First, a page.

Two major proposals for ESG directives—the Corporate Sustainability Due Diligence Directive (CSDDD) and the Corporate Sustainability Reporting Directive (CSRD)—are currently working their way through EU institutions. Soon, more and more companies will have to take environmental, social and governance issues into consideration in the course of their day-to-day operations if they wish to stay in business and remain competitive. It is high time for companies to develop and implement an ESG strategy.
The proposal for the new CSDDD and the draft directive amending the existing sustainability reporting rules (CSRD) are expected to change the business reality in Europe in the coming years. Ultimately, they should help establish a sustainable European market, compliant with the standards of the European Green Deal and consistent with the Sustainable Development Goals developed by the United Nations. But they are already having an impact on companies’ operations, requiring them to develop and implement a development strategy taking into account environmental, social and governance issues.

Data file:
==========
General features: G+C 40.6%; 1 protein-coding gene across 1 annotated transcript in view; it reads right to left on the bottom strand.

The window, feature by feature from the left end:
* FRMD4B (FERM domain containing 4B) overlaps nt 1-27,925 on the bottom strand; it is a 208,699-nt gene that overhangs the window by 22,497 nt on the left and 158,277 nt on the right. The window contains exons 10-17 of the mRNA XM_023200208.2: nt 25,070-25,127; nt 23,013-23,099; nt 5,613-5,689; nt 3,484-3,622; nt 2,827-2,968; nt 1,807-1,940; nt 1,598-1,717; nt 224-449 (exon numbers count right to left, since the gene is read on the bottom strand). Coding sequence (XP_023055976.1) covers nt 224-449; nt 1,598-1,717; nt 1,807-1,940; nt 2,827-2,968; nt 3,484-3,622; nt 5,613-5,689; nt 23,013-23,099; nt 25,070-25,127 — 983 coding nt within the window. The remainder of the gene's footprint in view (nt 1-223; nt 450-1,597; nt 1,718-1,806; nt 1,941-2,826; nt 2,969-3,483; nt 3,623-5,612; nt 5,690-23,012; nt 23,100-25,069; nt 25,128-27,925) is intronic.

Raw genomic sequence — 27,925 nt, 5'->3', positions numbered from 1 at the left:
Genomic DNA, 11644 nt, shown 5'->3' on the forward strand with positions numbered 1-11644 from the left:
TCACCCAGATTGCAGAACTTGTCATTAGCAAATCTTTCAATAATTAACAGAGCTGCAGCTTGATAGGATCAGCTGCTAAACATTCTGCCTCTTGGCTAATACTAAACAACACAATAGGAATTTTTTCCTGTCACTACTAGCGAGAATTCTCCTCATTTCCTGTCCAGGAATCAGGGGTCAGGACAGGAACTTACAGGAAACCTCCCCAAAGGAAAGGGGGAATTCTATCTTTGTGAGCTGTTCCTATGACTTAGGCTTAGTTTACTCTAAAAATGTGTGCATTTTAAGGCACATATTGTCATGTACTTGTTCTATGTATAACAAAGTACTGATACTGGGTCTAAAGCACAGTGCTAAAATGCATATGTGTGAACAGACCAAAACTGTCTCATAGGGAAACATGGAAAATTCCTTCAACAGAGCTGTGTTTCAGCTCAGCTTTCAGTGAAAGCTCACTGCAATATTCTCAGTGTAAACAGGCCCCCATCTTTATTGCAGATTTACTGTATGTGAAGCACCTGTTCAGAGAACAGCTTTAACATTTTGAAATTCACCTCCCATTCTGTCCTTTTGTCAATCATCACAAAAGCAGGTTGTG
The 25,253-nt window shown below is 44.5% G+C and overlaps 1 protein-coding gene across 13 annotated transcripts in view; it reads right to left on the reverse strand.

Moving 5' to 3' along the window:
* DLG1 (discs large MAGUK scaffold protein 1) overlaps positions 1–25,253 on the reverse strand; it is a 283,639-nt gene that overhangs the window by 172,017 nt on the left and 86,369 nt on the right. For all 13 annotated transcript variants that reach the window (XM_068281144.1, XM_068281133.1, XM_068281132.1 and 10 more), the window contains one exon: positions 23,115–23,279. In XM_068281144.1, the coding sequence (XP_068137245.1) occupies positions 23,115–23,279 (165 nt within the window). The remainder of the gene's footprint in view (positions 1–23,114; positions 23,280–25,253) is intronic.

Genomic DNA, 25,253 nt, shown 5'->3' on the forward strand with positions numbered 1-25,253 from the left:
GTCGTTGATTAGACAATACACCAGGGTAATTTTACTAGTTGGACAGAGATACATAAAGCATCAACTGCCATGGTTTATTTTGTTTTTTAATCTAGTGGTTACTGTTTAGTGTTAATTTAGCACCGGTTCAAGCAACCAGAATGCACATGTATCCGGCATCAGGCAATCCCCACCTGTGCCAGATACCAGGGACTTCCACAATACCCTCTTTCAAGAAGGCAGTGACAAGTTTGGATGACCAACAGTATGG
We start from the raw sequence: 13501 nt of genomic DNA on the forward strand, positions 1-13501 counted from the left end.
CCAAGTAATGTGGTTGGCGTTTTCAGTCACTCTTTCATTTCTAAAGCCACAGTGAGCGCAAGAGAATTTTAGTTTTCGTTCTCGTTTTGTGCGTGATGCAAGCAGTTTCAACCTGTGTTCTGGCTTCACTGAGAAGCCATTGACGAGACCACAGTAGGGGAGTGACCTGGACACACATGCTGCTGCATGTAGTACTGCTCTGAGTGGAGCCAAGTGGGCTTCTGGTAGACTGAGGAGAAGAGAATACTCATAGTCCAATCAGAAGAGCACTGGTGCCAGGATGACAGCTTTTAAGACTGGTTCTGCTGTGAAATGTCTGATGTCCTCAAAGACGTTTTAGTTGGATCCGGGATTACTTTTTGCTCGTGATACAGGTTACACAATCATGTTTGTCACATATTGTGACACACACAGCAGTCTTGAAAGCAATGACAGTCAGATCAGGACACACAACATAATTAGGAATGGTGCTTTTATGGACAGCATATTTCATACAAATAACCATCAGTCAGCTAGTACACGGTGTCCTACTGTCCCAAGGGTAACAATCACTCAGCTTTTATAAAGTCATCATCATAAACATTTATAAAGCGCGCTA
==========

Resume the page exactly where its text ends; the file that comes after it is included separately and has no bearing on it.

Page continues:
Below, we summarise the main points of the draft CSDDD. We will soon follow this with an article on the CSRD proposal.
What entities will be subject to sustainability due diligence obligations in CSDDD?
The draft directive lays down obligations for companies regarding actual and potential adverse effects on human rights and the environment, with respect to their own operations, the operations of their subsidiaries, and value-chain operations carried out by entities with which they have an established business relationship. The proposal also regulates the liability for violations of these obligations.